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Frequency and patterns of reassortment in natural influenza A virus infection in a reservoir host
Linnaeus University, Faculty of Health and Life Sciences, Department of Biology and Environmental Science. (Zoonotic Ecology and Epidemiology)ORCID iD: 0000-0002-5629-0196
Linnaeus University, Faculty of Health and Life Sciences, Department of Biology and Environmental Science.
Linnaeus University, Faculty of Health and Life Sciences, Department of Biology and Environmental Science. CIRAD, Campusinternational de Baillarguet, Montpellier 34398, France.
Linnaeus University, Faculty of Health and Life Sciences, Department of Biology and Environmental Science.
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2013 (English)In: Virology, ISSN 0042-6822, E-ISSN 1096-0341, Vol. 443, no 15, 150-160 p.Article in journal (Refereed) Published
Abstract [en]

Influenza A viruses (IAV) can dramatically alter both genotype and phenotype at a rapid rate as a product of co-infection and reassortment Avian IAV exhibit high levels of phylogenetic incongruence, suggesting high levels of reassortment in the virus reservoir. Using a natural-experimental system, we reconstructed relationships amongst 92 viruses across 15 subtypes from 10 Mallards in an autumn season. Phylogenetic analyses estimated that 56% of the isolated viruses were reassorted. Network analysis demonstrated different patterns of reassortment and limited exchange of segments between primary and secondary infections. No clear patterns of linkage between segments were found, and patterns within a season were likely the consequence of continued introduction ofnew constellations, high viral load and diversity in the wild bird reservoir, and co-infections. This is the first IAV study to implement multiple tools available for elucidating factors governing reassortment patterns in naturally infected Mallards.

Place, publisher, year, edition, pages
2013. Vol. 443, no 15, 150-160 p.
National Category
Research subject
Natural Science, Microbiology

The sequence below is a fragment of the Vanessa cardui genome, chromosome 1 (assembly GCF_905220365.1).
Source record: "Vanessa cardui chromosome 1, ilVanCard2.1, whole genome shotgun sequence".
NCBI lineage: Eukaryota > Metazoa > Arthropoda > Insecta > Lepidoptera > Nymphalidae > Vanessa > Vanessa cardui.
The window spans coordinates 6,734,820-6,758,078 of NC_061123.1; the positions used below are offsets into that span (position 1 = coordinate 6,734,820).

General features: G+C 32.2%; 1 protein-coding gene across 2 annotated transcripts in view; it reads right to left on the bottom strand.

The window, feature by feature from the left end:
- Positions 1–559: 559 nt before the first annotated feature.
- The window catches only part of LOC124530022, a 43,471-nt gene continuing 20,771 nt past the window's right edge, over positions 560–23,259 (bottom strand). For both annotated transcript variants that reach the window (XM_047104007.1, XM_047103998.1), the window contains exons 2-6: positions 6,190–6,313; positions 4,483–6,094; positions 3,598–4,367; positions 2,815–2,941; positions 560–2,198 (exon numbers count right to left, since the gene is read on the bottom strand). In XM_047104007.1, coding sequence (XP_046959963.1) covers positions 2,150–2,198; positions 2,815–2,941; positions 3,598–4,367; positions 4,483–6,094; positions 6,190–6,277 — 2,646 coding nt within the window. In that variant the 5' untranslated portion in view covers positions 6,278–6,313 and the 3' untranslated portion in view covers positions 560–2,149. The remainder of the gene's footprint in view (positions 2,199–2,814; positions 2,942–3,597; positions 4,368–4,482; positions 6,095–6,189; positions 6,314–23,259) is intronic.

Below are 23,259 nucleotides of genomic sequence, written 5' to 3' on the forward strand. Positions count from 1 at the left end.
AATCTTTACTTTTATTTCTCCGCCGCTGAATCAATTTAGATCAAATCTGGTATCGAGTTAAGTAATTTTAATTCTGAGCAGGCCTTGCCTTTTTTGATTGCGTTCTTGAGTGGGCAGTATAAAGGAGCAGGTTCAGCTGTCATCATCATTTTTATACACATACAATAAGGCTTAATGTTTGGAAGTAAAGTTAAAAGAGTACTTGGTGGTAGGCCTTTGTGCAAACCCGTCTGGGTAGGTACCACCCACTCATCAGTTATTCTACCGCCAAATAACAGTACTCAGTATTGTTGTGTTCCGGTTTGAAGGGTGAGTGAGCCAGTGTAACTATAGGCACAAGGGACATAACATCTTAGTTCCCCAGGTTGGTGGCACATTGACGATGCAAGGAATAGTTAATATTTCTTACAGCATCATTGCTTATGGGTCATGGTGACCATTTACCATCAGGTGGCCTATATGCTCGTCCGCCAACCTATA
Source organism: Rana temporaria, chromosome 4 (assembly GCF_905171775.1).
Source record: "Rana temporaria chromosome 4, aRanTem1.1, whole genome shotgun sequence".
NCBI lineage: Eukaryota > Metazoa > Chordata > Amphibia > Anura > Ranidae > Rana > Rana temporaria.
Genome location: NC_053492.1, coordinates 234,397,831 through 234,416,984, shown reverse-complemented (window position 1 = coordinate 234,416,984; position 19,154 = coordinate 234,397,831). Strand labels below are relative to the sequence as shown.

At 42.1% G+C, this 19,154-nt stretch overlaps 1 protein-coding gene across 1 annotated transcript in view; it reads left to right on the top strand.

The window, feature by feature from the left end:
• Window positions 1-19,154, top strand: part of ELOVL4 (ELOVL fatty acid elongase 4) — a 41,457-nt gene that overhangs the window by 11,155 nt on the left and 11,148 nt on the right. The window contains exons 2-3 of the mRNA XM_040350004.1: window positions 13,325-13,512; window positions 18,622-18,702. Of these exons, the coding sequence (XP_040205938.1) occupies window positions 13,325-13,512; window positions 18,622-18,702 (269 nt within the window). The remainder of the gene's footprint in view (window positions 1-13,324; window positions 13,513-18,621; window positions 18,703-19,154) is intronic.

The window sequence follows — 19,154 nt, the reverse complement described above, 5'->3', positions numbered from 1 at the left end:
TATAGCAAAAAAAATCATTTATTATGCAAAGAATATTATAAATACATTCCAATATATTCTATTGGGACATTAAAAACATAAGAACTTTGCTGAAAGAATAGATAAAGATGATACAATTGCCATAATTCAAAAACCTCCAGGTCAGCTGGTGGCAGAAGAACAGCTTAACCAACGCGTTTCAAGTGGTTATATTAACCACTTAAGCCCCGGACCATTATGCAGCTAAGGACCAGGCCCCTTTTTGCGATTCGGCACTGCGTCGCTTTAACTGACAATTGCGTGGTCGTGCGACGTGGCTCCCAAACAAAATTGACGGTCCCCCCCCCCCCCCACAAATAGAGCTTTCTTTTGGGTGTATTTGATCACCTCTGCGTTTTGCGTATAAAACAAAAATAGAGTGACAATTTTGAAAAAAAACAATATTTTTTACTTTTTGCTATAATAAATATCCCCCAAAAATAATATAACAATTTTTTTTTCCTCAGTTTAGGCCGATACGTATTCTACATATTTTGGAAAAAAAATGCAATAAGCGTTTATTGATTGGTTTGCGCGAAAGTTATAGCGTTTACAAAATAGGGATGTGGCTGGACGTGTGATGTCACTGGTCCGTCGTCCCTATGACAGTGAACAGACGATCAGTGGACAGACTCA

URN: urn:nbn:se:lnu:diva-32897DOI: 10.1016/j.virol.2013.05.004ISI: 000322289900017OAI: diva2:705520
Available from: 2014-03-17 Created: 2014-03-17 Last updated: 2015-12-04Bibliographically approved
In thesis
1. Viruses on the wing: evolution and dynamics of influenza A virus in the Mallard reservoir
Open this publication in new window or tab >>Viruses on the wing: evolution and dynamics of influenza A virus in the Mallard reservoir
2015 (English)Doctoral thesis, comprehensive summary (Other academic)
Abstract [en]

This thesis explores the evolution of avian influenza A viruses (IAV), as well as host-pathogen interactions between these viruses and their main reservoir host, the Mallard (Anas platyrhynchos). IAV is a genetically diverse, multi-host virus and wild birds, particularly dabbling ducks, are the natural reservoir. At our study site, up to 30% of migratory Mallards are infected with IAV during an autumn season, and host a large number of virus subtypes. IAV diversity is driven by two main mechanisms: mutation, driving genetic drift; and reassortment following co-infection, resulting in genetic shift.


Reassortment is pervasive within an autumn season, both across multiple subtypes and within a single subtype. It is a key genetic feature in long-term maintenance of common subtypes, as it allows for independent lineage turn-over, generating novel genetic constellations. I hypothesize that the decoupling of successful constellations and generation of novel annual constellations enables viruses to escape herd immunity; these genetic changes must confer antigenic change for the process to be favourable. Indeed, in an experiment utilizing vaccines, circulating viruses escaped homosubtypic immunity, resulting in the proliferation of infections with the same subtype as the vaccine. While the host plays an important role in shaping IAV evolutionary genetics, one must consider that Mallards are infected with a multitude of other microorganisms. Here, Mallards were infected with IAV, gamma coronaviruses, and avian paramyxovirus type 1 simultaneously, and we found a putative synergistic interaction between IAV and gamma coronaviruses.


Mallards occupy the interface between humans, poultry, and wild birds, and are the reservoir of IAV diversity. New incursions of highly pathogenic H5 viruses to both Europe and North America reaffirms the role of wild birds, particularly waterfowl, in diffusion of viruses spatially. Using European low pathogenic viruses and Mallard model, this thesis contributes to aspects of epidemiology, ecology, and evolutionary dynamics of waterfowl viruses, particularly IAV

Place, publisher, year, edition, pages
Växjö: Linnaeus University Press, 2015
Linnaeus University Dissertations, 217/2015
Co-infections, Ecology, Epidemiology, Evolution, Host-Parasite Interactions, Immunity, Influenza A Virus, Mallard, Phylogeny, Virology, Waterfowl, Wild Birds, Wildlife Disease
National Category
Research subject
Natural Science, Zoonotic Ecology
urn:nbn:se:lnu:diva-41431 (URN)978-91-87925-56-6 (ISBN)
Public defence
2015-05-08, Fullriggaren, Landgången 4, Kalmar, 09:30 (English)
Available from: 2015-03-27 Created: 2015-03-27 Last updated: 2015-12-04Bibliographically approved

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